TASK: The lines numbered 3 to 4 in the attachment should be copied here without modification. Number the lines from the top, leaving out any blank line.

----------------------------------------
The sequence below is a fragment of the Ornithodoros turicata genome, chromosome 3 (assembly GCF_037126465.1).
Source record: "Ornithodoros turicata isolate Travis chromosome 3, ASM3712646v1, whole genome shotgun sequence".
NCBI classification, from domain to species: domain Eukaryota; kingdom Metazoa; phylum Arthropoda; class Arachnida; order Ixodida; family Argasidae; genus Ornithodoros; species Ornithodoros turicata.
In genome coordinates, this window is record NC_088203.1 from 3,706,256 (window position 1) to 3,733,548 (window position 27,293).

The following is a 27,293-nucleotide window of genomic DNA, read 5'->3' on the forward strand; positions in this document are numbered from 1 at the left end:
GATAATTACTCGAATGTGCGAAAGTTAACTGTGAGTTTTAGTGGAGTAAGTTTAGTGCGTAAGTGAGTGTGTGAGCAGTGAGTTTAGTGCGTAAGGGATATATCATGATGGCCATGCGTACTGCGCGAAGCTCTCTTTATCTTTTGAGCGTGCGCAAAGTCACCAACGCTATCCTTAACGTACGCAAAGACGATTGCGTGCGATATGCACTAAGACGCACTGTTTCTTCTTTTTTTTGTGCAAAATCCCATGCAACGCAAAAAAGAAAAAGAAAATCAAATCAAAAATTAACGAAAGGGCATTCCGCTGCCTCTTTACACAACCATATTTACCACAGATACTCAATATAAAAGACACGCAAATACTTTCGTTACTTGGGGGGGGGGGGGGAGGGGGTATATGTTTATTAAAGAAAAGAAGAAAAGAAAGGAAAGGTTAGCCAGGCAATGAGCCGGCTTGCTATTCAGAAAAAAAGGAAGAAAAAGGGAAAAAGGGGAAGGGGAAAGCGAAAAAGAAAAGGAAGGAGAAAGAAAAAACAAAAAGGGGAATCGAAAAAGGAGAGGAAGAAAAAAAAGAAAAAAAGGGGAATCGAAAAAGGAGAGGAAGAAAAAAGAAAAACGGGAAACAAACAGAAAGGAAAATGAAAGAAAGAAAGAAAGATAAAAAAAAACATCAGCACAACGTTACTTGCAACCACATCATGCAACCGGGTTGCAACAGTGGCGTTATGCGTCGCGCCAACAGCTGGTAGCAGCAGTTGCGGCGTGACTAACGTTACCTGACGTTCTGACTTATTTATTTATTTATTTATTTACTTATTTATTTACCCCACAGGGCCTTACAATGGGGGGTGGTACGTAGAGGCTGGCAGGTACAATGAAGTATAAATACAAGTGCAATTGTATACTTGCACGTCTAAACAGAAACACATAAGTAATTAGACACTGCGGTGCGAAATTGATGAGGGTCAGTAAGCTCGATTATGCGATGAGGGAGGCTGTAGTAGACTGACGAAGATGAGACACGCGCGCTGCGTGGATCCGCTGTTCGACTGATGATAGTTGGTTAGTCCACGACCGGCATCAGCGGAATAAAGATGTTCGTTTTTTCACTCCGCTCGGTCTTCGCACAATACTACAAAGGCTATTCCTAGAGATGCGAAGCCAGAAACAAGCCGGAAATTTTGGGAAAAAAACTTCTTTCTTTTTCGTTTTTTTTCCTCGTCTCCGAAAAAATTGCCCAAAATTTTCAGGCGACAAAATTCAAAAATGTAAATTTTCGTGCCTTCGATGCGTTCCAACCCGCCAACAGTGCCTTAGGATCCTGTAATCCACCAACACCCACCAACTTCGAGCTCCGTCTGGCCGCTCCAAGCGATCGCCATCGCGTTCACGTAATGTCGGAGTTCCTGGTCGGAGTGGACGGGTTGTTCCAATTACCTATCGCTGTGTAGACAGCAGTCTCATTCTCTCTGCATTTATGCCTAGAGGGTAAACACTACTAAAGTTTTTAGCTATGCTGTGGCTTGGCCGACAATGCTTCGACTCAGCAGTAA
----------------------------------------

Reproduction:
NCBI classification, from domain to species: domain Eukaryota; kingdom Metazoa; phylum Arthropoda; class Arachnida; order Ixodida; family Argasidae; genus Ornithodoros; species Ornithodoros turicata.
In genome coordinates, this window is record NC_088203.1 from 3,706,256 (window position 1) to 3,733,548 (window position 27,293).